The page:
and……why is TUT so Important for Building Muscle?
Apart from something Grandma used to say….tut,tut,tut, TUT is a commonly used term in the bodybuilding industry and it stands for ‘time under tension.’
It refers to the duration of time your muscles are under tension while they’re being worked.
And one of the things I like about the TUT method of resistance training is it is suitable for both young and old as it helps slow you down and makes you think more about your form which results in less injuries.
I use it for all my Active Ageing over 60’s clients who have all come to understand now why strength training is so important as you start aging.
So for an example of Time Under Tension, if you’re doing a barbell squat, the time it takes for you to squat halfway down and go back up again is the time under tension.
The moment you lock your knees and stand straight, your quads are not being worked and get a temporary relief of a second or two before you do the next rep.
If you don’t lock your knees in the eccentric motion of the exercise before proceeding to the next rep, your thigh muscles will still be engaged continuously.
This increases the muscle time under tension and will recruit more muscle fibers in the exercise.
Your thighs will feel like they’re burning because there is no brief respite for the muscles. They’re constantly under tension. This will really encourage muscle growth and take your workout to the next level.
When training using TUT, you must pace your reps.
Ideally, you should aim for about 10 to 12 reps within 40 seconds to a minute or even a bit longer. By the time you reach your last rep, you should be maxing out and not able to do another rep.
So your exercise set may look something like this; you do the concentric motion (raising the weight) of the exercise for 2 seconds followed by the eccentric motion (lowering the weight) for 4 to 5 seconds.
There should be no pause and no lockout between your reps so to get out a full set you will find you’ll have to drop your weight back a bit.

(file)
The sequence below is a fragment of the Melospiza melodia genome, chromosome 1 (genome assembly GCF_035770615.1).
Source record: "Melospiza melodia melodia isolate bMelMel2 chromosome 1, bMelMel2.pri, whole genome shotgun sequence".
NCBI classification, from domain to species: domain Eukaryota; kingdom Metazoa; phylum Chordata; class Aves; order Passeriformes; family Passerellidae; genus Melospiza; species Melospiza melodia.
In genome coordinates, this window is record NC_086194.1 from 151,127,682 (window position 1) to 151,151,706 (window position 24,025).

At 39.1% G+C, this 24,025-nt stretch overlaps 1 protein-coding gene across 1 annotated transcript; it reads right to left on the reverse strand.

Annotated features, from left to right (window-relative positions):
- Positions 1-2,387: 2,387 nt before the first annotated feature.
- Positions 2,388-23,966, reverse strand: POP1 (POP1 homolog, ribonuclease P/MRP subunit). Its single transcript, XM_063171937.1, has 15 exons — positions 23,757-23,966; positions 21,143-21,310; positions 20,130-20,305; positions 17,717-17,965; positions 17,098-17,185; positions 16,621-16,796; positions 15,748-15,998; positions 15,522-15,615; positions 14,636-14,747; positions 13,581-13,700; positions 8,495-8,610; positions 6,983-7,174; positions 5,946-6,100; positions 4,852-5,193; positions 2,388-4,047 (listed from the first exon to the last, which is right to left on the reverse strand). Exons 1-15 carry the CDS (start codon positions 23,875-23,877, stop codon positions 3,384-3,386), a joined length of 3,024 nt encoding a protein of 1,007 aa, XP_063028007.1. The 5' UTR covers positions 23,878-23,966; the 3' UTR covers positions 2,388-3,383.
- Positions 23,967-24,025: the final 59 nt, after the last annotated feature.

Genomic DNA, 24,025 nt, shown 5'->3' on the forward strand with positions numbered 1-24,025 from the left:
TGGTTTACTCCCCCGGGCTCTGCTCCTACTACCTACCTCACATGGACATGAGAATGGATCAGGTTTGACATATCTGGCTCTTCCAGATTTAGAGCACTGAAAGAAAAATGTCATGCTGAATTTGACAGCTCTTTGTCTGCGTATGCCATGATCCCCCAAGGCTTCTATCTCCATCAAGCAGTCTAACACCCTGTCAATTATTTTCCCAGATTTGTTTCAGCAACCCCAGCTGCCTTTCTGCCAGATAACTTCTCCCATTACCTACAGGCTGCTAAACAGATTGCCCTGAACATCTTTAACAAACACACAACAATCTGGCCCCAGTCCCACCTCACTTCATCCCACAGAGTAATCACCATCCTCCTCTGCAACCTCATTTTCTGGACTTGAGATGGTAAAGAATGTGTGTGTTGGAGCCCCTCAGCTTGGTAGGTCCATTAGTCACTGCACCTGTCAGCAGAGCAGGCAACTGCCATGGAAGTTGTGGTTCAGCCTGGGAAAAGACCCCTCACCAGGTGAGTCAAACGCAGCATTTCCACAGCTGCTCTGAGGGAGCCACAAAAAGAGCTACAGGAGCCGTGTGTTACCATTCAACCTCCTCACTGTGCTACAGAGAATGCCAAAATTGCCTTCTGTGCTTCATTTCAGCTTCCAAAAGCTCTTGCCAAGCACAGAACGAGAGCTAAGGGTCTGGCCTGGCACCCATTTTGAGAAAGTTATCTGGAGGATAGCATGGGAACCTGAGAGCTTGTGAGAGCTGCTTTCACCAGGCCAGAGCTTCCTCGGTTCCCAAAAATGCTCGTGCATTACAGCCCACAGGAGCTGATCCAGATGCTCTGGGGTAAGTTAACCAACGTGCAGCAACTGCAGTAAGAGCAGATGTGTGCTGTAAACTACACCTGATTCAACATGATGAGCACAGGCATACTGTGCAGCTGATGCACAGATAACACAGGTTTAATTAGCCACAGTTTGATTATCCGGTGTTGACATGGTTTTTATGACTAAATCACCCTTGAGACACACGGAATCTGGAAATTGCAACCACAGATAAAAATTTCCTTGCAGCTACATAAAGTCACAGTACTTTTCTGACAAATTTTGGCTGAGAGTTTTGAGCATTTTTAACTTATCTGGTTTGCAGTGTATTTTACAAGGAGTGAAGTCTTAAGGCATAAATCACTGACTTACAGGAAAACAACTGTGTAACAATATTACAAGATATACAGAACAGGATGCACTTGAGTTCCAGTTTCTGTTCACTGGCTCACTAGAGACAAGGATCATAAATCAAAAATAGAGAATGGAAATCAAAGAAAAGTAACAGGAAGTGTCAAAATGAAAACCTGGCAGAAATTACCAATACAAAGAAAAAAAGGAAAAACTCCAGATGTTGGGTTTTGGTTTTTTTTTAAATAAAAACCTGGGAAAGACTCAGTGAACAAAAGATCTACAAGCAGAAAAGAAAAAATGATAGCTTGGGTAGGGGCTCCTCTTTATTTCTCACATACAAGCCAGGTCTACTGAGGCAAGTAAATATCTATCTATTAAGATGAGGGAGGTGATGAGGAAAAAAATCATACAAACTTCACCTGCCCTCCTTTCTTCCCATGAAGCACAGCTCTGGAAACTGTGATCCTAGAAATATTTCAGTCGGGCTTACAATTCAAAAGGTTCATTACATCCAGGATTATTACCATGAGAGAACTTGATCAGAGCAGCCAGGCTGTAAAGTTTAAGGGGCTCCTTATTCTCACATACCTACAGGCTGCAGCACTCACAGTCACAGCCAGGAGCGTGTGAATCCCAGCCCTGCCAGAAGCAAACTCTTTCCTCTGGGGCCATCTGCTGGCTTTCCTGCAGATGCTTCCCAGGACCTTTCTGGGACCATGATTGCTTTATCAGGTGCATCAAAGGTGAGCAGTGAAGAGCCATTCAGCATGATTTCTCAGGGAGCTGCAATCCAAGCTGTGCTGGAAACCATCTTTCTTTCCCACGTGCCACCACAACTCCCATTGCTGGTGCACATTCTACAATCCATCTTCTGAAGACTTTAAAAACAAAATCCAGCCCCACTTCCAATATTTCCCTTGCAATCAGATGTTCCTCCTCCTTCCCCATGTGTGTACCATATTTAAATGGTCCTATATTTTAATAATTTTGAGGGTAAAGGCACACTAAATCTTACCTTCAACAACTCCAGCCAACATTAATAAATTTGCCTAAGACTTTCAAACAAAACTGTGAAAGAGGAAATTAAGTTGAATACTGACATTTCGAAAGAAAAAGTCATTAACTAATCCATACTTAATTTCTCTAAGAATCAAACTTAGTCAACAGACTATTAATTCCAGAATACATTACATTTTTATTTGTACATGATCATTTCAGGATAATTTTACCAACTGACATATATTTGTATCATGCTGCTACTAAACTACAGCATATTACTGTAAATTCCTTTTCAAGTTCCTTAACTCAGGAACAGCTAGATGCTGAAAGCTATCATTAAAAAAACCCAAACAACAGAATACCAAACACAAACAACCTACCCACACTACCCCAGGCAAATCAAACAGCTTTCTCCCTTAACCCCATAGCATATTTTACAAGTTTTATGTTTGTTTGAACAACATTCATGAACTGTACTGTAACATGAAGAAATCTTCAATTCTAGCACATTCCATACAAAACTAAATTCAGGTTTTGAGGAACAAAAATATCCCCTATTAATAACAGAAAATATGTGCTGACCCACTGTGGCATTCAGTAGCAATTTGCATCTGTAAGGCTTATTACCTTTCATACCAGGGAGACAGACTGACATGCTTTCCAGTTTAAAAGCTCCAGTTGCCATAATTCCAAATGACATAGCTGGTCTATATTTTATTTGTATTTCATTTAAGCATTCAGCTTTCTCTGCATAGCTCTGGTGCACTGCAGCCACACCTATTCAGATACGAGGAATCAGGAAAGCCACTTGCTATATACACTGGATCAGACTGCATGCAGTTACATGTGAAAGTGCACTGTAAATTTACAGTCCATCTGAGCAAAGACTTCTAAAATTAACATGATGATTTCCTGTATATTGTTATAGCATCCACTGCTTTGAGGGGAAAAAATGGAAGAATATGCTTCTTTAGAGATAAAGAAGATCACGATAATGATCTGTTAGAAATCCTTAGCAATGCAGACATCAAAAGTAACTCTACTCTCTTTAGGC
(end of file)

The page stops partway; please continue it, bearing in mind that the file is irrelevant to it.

For example, when doing a bicep curl, you will not lock your elbow when you lower the weight. So, your bicep will still be working even at the lowest point of the move. When raising the dumbbell up, you’ll want to avoid having your arm perpendicular to the ground.
When your arm is perpendicular to the ground, the biceps gets a rest. Aiming for an 85-degree angle should be just fine.
This applies to most other exercises too. Do not lockout when doing a bench press. When doing lying triceps curls, your elbows should be slightly behind your eyeline. This will place constant tension on your triceps.
You should also focus on your form.
Avoid jerky movements. You want to make the mind-muscle connection and ‘feel’ the muscle working.
Focus is important when lifting weights. Sacrificing form just to lift more weight is pure vanity and will not help you improve building muscle mass.
If you can’t reach your 10 to 12 reps, lower the weight a little and work with a lighter weight.
Ideally, you should start with your weights at about 60% of your one rep max and lower the weight from there. These drop sets will be exhausting but over time, you’ll develop the strength and stamina to lift heavier weights.
You should be aware that using time under tension in your training will mean that in most cases, you’ll do less reps than you’re normally able to do.
The slow reps are much more tiring and painful to execute. You may also be very sore during the first week of training because your body is adapting. I does take a bit of time. That was my experience anyway when I started using the TUT method but the gains have been worthwhile.
Over time, you will get used to it and find that you’ll make a significant improvement in your muscle mass which will keep the sarcopenia symptoms at bay.
Always remember to train with weights that are challenging and to focus on form and tempo.
It is well documented that time under tension is a very powerful muscle building technique for increasing your strength and muscle size but you shouldn’t confuse TUT with the Super Slow method of resistance training introduced a number of years ago by Ken Hutchins.
If you are looking for a way to vary your routine occasionally then give Super Slow a go……..I guarantee you will be sore the next day. I know I was!
Cheers – John – your Active Ageing Mentor and Coach.
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